V. What's there and what's not

  1. Top of page
  2. I. Introduction
  3. II. The ectomycorrhizal basidiomycete Laccaria bicolor
  4. III. Sequencing and assembly of the Laccaria bicolor genome
  5. IV. Synteny between genomes of symbiotic and saprotrophic fungi
  6. V. What's there and what's not
  7. VI. Expansion of multigene families
  8. VII. A niche for transposons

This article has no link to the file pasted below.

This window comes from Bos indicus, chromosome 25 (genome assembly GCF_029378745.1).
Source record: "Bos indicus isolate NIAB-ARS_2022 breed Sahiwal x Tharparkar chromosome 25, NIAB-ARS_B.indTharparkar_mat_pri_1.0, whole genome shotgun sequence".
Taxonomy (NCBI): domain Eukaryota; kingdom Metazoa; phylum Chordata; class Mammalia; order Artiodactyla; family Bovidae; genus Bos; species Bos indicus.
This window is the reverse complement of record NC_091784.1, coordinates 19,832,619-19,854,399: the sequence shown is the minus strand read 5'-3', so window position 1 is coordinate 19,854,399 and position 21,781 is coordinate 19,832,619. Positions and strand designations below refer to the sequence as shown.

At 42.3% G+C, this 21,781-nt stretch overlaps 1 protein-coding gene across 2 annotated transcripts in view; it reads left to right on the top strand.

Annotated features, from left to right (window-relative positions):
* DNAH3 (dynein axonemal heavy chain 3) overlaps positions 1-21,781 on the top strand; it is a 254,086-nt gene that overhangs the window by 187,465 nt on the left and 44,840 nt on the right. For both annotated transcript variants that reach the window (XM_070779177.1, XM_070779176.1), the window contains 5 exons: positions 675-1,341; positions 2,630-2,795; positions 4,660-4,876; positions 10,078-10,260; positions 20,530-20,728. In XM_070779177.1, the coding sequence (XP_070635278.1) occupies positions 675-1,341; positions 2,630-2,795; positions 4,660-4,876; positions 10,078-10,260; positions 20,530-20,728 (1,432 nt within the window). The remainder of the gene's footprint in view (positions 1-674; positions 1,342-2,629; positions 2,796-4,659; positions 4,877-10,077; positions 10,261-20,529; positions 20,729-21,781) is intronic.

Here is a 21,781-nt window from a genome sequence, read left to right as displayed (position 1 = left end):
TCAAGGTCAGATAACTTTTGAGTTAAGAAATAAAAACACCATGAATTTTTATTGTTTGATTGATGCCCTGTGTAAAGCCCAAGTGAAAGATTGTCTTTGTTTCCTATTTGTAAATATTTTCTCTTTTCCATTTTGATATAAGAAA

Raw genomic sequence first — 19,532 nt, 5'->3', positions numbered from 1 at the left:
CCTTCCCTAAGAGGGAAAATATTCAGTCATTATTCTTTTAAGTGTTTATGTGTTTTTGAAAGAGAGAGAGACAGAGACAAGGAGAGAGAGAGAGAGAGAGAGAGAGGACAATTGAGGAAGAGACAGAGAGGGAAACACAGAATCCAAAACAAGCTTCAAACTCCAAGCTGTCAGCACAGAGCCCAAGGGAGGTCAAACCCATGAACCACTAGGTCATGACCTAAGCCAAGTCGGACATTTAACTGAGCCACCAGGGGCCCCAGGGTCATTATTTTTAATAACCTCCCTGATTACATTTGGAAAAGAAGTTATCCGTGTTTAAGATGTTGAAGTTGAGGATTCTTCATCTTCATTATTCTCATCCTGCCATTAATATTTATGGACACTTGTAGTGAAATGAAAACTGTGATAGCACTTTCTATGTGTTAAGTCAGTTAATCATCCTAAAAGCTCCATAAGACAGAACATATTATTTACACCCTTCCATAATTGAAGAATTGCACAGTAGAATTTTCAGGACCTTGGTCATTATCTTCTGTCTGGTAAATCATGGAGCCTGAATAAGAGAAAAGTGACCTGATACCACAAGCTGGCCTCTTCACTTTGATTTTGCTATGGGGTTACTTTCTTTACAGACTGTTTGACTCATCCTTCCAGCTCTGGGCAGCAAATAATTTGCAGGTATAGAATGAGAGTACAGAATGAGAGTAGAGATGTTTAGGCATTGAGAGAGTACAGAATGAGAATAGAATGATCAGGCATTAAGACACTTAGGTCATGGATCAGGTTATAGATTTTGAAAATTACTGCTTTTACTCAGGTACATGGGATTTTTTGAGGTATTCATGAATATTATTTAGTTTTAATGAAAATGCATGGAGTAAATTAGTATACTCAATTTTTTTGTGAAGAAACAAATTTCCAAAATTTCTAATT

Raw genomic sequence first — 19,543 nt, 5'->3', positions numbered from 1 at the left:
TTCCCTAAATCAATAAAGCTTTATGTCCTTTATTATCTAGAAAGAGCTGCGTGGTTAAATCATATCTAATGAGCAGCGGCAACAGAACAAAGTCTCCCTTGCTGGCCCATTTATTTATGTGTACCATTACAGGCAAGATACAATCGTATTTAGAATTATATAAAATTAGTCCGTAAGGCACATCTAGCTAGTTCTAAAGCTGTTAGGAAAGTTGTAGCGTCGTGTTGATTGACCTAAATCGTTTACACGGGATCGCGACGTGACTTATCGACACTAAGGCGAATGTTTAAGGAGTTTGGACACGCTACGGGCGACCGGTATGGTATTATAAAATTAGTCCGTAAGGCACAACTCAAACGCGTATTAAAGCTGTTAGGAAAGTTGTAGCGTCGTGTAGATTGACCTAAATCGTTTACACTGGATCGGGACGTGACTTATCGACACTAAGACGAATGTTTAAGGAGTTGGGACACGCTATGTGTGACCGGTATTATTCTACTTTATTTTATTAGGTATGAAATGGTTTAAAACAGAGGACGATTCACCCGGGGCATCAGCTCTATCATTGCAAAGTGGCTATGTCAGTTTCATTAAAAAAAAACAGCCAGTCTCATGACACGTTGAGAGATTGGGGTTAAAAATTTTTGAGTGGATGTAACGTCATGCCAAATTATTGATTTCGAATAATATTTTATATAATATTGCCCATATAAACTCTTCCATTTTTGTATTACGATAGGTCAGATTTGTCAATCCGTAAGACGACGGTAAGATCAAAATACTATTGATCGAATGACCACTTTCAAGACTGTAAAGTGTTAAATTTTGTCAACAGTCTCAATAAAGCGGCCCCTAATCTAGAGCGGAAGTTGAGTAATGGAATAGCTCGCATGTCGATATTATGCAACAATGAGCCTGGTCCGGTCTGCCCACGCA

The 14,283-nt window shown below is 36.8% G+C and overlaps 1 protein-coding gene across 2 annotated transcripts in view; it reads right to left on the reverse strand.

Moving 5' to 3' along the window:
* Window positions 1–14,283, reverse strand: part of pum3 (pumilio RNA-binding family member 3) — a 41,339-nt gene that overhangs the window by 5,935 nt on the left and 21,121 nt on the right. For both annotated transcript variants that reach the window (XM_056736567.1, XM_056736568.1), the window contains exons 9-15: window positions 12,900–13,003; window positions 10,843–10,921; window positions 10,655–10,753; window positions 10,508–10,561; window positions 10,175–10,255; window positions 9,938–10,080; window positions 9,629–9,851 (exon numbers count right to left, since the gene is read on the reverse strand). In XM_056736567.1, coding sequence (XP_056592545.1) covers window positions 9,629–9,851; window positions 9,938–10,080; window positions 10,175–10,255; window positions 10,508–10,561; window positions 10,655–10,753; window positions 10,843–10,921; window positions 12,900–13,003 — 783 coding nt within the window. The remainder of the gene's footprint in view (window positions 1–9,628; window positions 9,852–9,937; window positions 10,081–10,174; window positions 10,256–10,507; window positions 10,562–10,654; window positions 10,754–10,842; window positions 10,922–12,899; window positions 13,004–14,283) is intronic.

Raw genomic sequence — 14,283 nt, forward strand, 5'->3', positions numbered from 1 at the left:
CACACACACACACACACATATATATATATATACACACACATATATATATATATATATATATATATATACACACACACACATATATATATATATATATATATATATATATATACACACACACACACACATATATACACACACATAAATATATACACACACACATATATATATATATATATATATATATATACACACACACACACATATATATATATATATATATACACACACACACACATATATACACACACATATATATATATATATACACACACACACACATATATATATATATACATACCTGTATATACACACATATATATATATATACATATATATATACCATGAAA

9. VIII. The trading post for symbionts
  10. IX. Saprotrophic capabilities
  11. X. Laccaria secretome
  12. XI. Signalling pathways
  13. XII. Sex genes in Laccaria bicolor
  14. XIII. Impact on the understanding of symbiotic and ecological evolution
  15. XIV. Tools and questions for population genetics and ecological genomics
  16. XV. More genomes of ectomycorrhizal fungi to come
  17. XVI. Conclusions
  18. Acknowledgements
  19. References